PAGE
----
What you need to know to teach pregnancy yoga

Ready to teach pregnancy yoga and wondering what you can and can’t do in a pregnancy yoga class? Or perhaps you’ve got pregnant students coming to your regular yoga classes and you’re unsure how to modify the class for them?

Stick to these safety guidelines below to make sure your classes are safe for Mums and their bumps.

Want a printable list to take with you? Download my free teaching pregnancy yoga basics guide here. Prefer to watch / listen? Scroll to the bottom for the video version.

teach pregnancy yoga

Safety guidelines for teaching pregnancy yoga

No compression of the belly.

During pregnancy we want to avoid putting any pressure on the belly. Some women may still be comfortable lying on the belly but it is best to encourage that they don’t, as it puts too much pressure on the uterus.  This means that any prone positions (lying on the belly) are obviously contraindicated during pregnancy.

Eg. Crocodile, Bow pose, Cobra, Up dog, etc

Avoid lying on the back for long periods of time. 

Lying on the back from the second trimester onwards may cause compression of the vena cava (a major vein returning blood from the lower extremities and abdomen to the heart.) Pressure can decrease mother and baby’s oxygen supply and cause stress and dizziness.

As the vein runs down the right side, the effects can be reduced by placing a cushion underneath the right buttock.  However for many women from around the second trimester lying on their back is no longer comfortable anyway.  This position can make it difficult to breathe as the weight of the baby compresses the lungs, so avoid it where possible when you teach pregnancy yoga.

Avoid strong abdominal exercises

The abdominal muscles naturally separate during pregnancy to accomodate the uterus and growing baby.  However it is important to avoid poses that require strong abdominal work as this can increase the separation and lengthen the recovery process. Gentle core work is okay (planks off the knees, tabletop, etc) and keeping an awareness of these muscles throughout pregnancy can help during recovery.

Avoid strong back bends

Deep backbends can also overstretch abdominal separation and aggravate an already compressed back. The curve of the lumbar spine is often increased during pregnancy as the weight of the belly pulls the pelvis forward. This creates an in-balance in the body and other muscles, particularly in the back which strains to hold the weight of the belly. Avoid worsening this arch by avoiding strong backbends, especially when abdominal strength is no longer there to support these poses. 

No closed / deep twists

We avoid closed and deep twists during pregnancy as they create compression of the belly. Open twists are okay as long as the mother is comfortable practicing them. If any hip instability is present, twisting can be painful and you will need to modify for these students.

Avoid active inversions

We avoid active inversions during pregnancy.  These poses are unsafe to practice as they require too much core strength that is compromised during pregnancy for obvious reasons.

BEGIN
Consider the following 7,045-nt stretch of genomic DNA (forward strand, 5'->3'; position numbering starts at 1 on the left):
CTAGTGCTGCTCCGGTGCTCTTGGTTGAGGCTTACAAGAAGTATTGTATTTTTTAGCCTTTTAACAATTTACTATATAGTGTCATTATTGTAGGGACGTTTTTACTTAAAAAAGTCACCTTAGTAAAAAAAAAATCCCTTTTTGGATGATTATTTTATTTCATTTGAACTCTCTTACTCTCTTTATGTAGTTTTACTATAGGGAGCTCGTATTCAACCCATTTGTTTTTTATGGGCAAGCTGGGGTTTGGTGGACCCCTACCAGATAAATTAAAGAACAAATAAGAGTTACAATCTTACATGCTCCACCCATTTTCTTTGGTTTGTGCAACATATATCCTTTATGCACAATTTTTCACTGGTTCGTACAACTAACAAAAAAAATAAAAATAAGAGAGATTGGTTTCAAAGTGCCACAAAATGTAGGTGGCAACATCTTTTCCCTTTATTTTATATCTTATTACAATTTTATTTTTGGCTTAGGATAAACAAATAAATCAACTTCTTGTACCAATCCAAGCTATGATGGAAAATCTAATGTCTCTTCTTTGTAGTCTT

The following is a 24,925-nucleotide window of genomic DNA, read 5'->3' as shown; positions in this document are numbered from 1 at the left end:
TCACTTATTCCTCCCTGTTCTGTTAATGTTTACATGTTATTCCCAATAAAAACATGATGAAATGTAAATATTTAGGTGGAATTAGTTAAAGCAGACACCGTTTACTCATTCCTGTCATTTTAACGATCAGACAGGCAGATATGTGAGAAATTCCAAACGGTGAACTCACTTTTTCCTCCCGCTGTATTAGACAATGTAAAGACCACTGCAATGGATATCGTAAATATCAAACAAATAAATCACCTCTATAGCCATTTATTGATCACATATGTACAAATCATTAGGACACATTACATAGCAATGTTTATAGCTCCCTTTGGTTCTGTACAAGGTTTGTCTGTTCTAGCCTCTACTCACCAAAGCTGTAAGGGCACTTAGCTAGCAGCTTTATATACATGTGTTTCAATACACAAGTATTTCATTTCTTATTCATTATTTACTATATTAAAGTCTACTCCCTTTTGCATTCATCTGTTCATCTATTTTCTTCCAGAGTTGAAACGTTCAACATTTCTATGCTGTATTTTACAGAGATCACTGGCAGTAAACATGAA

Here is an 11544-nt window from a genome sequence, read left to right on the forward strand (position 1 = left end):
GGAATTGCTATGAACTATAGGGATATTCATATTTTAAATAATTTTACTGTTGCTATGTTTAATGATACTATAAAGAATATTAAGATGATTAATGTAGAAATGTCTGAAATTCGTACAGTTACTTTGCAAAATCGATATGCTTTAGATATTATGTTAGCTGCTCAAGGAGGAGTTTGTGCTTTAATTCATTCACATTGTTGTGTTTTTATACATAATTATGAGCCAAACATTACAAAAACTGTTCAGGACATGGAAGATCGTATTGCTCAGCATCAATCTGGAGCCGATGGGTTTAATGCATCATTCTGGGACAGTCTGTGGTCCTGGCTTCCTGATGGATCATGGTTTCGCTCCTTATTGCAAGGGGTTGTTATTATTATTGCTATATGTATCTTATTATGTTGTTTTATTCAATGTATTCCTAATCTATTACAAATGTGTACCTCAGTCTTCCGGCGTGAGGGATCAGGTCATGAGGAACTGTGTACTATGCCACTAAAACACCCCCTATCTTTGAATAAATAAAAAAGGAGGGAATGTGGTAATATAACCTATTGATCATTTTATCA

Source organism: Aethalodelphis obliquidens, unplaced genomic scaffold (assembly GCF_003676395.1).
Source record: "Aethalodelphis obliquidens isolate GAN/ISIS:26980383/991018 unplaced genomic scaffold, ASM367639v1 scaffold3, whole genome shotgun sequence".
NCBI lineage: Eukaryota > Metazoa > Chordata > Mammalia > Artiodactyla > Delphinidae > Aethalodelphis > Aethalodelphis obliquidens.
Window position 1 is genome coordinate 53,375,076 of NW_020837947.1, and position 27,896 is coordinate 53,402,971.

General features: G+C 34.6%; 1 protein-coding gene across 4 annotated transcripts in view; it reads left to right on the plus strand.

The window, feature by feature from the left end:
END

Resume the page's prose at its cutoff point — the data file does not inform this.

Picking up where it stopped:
A lack of core strength increases the chances of falling out of the pose causing injury to either mother or baby. Gentle inversions are okay to be practiced as long as the mother is comfortable. Eg. Legs up the wall, supported bridge, downward facing dog

Avoid holding poses for too long. 

Due to the increased blood volume and pressure on the circulatory system you should avoid holding poses for too long in pregnancy yoga classes.  Pregnant women will find long holds feel more intense than other yogis.  At times, prolonged holds are used to challenge physical and mental stamina in preparation for birth, however women should always be given an alternative to move to if it becomes too much for them.

Be aware of over-exertion / over-heating.

The heart rate and body temperature are already increased during pregnancy and pushing this may cause women to feel dizzy or unwell. For this reason pregnancy yoga classes are usually gentle with short periods of challenge in preparation for managing difficult sensations during labour. Encourage pregnant women to rest whenever they need and drink water to cool the body down if needed. 

Move from lying, seated or head down positions to upright – slowly. 

As the centre of gravity and blood pressure changes, moving too fast can cause dizziness and some women may lose their balance.  In addition, some women may feel very awkward in their body as their belly grows large. Moving slowly from low to high positions (and vice versa) helps women to gain more confidence in their body and not feel unable to keep up with the class. 

Encourage women to not overstretch

During pregnancy the hormone relaxin is released into the body to allow the pelvis to open for the baby to grow and move through during birth.  This relaxin loosens the ligaments that support the joints in the body and puts them at greater risk of injury if they push too hard during stretching poses.

The main concern is opening the pelvis too much which causes instability and results in painful conditions like Symphysis Pubis Disfunction and Sacroilliac pain. It is important that women understand that sometimes hip openers can feel incredibly good but moving in too deep can cause issues later on. This is especially common amongst women who were already considerably flexible pre-pregnancy like yoga teachers, dancers, gymnasts, etc. 

These are the main considerations to keep in mind when you teach pregnancy yoga. However all women and all pregnancies are different. Your students may present to class with a wide range of different conditions and experiences.

If you’d like to learn more about teaching pregnancy yoga I recommend signing up to my prenatal and postnatal teacher training program

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